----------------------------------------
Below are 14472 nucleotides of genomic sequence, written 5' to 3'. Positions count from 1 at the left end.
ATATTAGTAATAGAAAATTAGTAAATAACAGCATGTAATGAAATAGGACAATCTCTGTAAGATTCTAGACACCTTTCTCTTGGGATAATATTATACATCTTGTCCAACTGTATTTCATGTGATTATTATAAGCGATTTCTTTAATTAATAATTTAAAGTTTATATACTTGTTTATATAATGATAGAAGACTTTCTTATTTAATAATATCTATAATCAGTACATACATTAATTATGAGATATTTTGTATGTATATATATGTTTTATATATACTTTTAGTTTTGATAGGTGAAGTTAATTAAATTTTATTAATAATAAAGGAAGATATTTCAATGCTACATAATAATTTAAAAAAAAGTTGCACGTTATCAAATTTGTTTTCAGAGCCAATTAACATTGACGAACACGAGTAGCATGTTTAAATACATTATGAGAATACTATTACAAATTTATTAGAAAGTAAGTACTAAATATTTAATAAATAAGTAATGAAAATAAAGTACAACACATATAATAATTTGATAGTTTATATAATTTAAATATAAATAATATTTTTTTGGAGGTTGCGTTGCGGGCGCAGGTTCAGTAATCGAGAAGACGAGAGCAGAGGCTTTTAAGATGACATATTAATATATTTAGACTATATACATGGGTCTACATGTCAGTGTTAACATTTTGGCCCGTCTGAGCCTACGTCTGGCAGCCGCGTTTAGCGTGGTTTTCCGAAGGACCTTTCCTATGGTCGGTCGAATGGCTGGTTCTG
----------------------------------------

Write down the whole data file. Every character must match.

Below are 14472 nucleotides of genomic sequence, written 5' to 3'. Positions count from 1 at the left end.
ATATTAGTAATAGAAAATTAGTAAATAACAGCATGTAATGAAATAGGACAATCTCTGTAAGATTCTAGACACCTTTCTCTTGGGATAATATTATACATCTTGTCCAACTGTATTTCATGTGATTATTATAAGCGATTTCTTTAATTAATAATTTAAAGTTTATATACTTGTTTATATAATGATAGAAGACTTTCTTATTTAATAATATCTATAATCAGTACATACATTAATTATGAGATATTTTGTATGTATATATATGTTTTATATATACTTTTAGTTTTGATAGGTGAAGTTAATTAAATTTTATTAATAATAAAGGAAGATATTTCAATGCTACATAATAATTTAAAAAAAAGTTGCACGTTATCAAATTTGTTTTCAGAGCCAATTAACATTGACGAACACGAGTAGCATGTTTAAATACATTATGAGAATACTATTACAAATTTATTAGAAAGTAAGTACTAAATATTTAATAAATAAGTAATGAAAATAAAGTACAACACATATAATAATTTGATAGTTTATATAATTTAAATATAAATAATATTTTTTTGGAGGTTGCGTTGCGGGCGCAGGTTCAGTAATCGAGAAGACGAGAGCAGAGGCTTTTAAGATGACATATTAATATATTTAGACTATATACATGGGTCTACATGTCAGTGTTAACATTTTGGCCCGTCTGAGCCTACGTCTGGCAGCCGCGTTTAGCGTGGTTTTCCGAAGGACCTTTCCTATGGTCGGTCGAATGGCTGGTTCTG